Bytow to a Motel on E1 near Digacz, Poland

Wheat fields and woods near Bytow

Wheat, a lake, and rolling hills near Lakie

I had a good day today - 80 miles with 1400 feet of climbing in 6 hours - because, when I had the choice, I took the route with tailwinds ;-}! My ride started with several miles of climbing - over 100 feet vertical per mile or a bit more than the Blue Ridge Parkway - and it was not good. I do OK when I'm cranking along at a pretty good clip on the flat, but when I have to put out the extra power for a climb, I'm still more limited than I was a week ago. After an hour or two of riding, things get better, but I still can't climb well. For now, I think I'll avoid mountains ;-}.

I had to make a routing choice at Koscierzya. I thought it would be between going north-east to Gdansk on 20 or east to Tczew on 221 and 224. Given the strong wind from the north north-east, I chose a third option, going south-east of 214 through Zblewa and Skorcz. I planned to change from 214 to 231 at Skorcz, but ended up riding 214 to its end at Warlubie and then going south a bit more on E1. Tomorrow I'll try going east-north-east on 16 toward Olsztyn. If that doesn't work well, I'll try to go east on small roads. I can't go south-east since I'd run into Warsaw and I don't want to ride there! I could go south, but I've been to Torun - nice place - and I want to ride in north-east Poland. East or, better , slightly north of east, will put me in pretty country. Of course, most of Poland I've seen on this trip is pretty country, and that certainly includes most of today's ride.

Leaving Bytow on highway 20 means a long climbit is 38 km to Koscierzya but the first 5 have 80% 0f the climbing

After the initial climbing, 20 settled down to a gently rolling route through very pretty county with a string of lakes just south of the road. I was on roads without shoulders until I reached E1 near the end of the day. Often the traffic was light, but even when it became heavy near Koscierzya, there was no problem. It is so much nicer to ride here than in most of Gremany because, although the roads here are not as smooth as the roads in Germany, they are smoother than German bike paths ;-{ and they go where I want to go. The drivers here are used to having bicyclists on the road with them. The drivers, both car and truck drivers with very few exceptions, seem not to mind bicyclists slowing them down. It is almost as polite a place as Nova Scotia!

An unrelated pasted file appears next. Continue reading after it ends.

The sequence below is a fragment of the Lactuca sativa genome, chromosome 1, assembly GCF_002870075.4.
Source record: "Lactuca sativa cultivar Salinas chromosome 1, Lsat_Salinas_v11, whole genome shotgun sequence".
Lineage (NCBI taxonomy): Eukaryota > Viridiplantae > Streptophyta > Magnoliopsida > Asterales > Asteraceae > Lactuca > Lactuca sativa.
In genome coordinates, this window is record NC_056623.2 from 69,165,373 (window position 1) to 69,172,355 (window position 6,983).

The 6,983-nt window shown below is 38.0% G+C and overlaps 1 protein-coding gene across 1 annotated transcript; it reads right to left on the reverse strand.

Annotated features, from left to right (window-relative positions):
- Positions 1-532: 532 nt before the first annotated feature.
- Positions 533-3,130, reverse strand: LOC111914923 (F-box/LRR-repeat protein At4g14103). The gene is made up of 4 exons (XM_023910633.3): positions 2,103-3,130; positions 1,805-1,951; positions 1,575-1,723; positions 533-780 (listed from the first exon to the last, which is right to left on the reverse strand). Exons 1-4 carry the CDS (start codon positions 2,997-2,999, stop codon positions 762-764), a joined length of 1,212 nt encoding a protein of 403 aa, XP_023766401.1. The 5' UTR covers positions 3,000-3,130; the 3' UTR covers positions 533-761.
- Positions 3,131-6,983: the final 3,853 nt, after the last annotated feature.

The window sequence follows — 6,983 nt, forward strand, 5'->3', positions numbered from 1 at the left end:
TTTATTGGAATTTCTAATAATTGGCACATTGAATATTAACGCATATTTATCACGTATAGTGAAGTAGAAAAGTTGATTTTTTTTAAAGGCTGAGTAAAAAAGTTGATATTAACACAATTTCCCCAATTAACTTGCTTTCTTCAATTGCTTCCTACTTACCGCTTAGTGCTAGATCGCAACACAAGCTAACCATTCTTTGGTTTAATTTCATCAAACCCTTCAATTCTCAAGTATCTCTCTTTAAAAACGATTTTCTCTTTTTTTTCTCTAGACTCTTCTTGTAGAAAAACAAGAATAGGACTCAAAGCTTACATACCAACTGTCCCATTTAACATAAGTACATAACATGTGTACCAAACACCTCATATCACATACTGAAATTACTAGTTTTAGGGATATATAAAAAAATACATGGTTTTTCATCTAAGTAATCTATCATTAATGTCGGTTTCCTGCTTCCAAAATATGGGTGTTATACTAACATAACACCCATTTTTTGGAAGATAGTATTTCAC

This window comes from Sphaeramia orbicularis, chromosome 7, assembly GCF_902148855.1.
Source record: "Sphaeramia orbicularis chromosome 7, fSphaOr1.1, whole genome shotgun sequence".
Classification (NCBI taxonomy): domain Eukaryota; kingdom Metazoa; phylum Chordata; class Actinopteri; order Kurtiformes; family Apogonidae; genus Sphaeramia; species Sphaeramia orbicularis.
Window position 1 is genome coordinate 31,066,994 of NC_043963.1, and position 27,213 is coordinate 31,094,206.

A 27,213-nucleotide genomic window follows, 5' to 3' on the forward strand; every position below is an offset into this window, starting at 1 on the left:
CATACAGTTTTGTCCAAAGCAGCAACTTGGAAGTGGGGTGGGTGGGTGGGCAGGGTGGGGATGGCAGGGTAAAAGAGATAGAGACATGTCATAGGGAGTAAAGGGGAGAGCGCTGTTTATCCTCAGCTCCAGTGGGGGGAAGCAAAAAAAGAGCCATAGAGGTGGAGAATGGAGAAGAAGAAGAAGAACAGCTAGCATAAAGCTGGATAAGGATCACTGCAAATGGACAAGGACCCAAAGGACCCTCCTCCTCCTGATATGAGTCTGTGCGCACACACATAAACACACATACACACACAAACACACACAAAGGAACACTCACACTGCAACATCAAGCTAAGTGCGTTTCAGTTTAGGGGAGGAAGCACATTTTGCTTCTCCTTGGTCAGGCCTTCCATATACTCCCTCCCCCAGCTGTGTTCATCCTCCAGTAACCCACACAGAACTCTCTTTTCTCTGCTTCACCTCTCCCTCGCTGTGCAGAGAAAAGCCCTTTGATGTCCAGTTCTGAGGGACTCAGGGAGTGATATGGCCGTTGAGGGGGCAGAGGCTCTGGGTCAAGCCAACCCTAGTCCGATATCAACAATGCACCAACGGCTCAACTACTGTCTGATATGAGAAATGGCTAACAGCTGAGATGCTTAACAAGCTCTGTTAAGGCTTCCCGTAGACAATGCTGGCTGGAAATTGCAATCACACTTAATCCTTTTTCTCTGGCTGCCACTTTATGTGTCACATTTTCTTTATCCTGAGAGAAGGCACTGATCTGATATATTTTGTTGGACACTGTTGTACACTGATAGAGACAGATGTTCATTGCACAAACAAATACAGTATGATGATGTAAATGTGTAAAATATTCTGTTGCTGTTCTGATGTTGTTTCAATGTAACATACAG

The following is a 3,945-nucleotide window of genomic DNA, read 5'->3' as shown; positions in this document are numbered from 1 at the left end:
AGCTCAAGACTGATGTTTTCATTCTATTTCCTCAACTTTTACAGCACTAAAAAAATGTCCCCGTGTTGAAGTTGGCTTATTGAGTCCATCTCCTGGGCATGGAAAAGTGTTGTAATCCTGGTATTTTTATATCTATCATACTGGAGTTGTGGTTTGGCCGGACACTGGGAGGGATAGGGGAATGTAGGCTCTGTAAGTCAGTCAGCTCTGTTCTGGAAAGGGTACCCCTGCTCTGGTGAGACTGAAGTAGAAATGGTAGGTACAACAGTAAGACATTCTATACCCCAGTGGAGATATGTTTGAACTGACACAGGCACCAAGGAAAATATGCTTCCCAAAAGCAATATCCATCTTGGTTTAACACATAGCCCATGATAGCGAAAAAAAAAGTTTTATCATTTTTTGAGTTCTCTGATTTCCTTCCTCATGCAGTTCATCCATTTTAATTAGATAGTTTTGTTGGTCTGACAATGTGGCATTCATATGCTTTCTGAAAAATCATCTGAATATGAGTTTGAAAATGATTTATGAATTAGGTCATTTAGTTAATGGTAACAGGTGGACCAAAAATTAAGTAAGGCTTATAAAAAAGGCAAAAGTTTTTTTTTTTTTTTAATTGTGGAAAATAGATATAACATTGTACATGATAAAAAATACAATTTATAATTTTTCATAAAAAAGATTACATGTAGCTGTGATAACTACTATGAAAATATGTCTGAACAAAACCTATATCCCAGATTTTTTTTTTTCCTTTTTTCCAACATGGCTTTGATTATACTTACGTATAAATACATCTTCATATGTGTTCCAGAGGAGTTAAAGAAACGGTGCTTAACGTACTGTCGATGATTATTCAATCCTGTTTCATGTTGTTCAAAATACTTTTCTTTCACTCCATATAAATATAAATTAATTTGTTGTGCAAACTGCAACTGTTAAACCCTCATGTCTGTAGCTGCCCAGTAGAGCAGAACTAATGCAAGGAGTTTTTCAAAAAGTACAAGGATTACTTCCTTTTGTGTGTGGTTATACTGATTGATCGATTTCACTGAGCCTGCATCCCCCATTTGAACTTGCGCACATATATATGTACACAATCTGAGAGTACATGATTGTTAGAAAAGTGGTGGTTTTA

Poles in Germany get the no-good-lazy-dishonest rap just like black folks in the US. I hear it every time I'm in Germany and, since the first time I rode in Poland, I always protest that is racist and not true. As a group, I like Poles better than I like Germans. My experiences here, both on and off the road have been very positive. Poles have been honest, generous, kind ,helpful, fun, and nice people to be around. They put up with my strange clothing and uncouth behavior and actually often smile or even grin at me.

Today, in Koscierzya, a small city, I stopped at a service station to get some Coke. When I left the station, I pulled into two way turn lane at a stop light. I wasn't paying enough attention - I was looking of 214 - and pulled too far forward, so that I was blocking a bike lane. I saw that and rolled back out of the lane, but I was still well in front of the two lanes of cars waiting on the light. There was a gentle honk from the car in the right turn lane. I looked at the driver and he looked like he wanted me to do something, but I wasn't sure what. Then he honked gently again and I realized that, when I rolled back, I had moved over a bit into his lane and was keeping that lane of traffic from turning. I eaned my bike over toward the other land and he and several of the cars behind him. squeezed by before the light changed allowing me to get out of their way.